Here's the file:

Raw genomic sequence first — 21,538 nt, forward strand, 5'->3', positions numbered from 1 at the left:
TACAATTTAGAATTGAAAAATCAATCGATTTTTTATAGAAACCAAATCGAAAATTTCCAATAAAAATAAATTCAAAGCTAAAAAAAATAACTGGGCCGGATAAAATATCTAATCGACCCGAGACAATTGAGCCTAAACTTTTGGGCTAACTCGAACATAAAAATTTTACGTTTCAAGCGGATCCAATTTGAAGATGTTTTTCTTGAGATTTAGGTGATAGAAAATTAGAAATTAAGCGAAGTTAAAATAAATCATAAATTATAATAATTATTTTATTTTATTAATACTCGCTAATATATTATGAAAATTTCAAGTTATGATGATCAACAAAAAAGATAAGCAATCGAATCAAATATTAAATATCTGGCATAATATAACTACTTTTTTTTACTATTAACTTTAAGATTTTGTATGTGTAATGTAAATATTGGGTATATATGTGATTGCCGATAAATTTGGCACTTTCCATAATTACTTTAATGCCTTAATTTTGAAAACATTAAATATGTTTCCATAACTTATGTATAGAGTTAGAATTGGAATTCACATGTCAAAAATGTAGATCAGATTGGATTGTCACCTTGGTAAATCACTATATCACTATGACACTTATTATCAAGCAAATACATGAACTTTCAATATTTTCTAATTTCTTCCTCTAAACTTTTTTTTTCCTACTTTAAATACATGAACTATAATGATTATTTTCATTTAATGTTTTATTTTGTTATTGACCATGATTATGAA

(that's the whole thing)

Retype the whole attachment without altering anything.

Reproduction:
Raw genomic sequence first — 21,538 nt, forward strand, 5'->3', positions numbered from 1 at the left:
TACAATTTAGAATTGAAAAATCAATCGATTTTTTATAGAAACCAAATCGAAAATTTCCAATAAAAATAAATTCAAAGCTAAAAAAAATAACTGGGCCGGATAAAATATCTAATCGACCCGAGACAATTGAGCCTAAACTTTTGGGCTAACTCGAACATAAAAATTTTACGTTTCAAGCGGATCCAATTTGAAGATGTTTTTCTTGAGATTTAGGTGATAGAAAATTAGAAATTAAGCGAAGTTAAAATAAATCATAAATTATAATAATTATTTTATTTTATTAATACTCGCTAATATATTATGAAAATTTCAAGTTATGATGATCAACAAAAAAGATAAGCAATCGAATCAAATATTAAATATCTGGCATAATATAACTACTTTTTTTTACTATTAACTTTAAGATTTTGTATGTGTAATGTAAATATTGGGTATATATGTGATTGCCGATAAATTTGGCACTTTCCATAATTACTTTAATGCCTTAATTTTGAAAACATTAAATATGTTTCCATAACTTATGTATAGAGTTAGAATTGGAATTCACATGTCAAAAATGTAGATCAGATTGGATTGTCACCTTGGTAAATCACTATATCACTATGACACTTATTATCAAGCAAATACATGAACTTTCAATATTTTCTAATTTCTTCCTCTAAACTTTTTTTTTCCTACTTTAAATACATGAACTATAATGATTATTTTCATTTAATGTTTTATTTTGTTATTGACCATGATTATGAA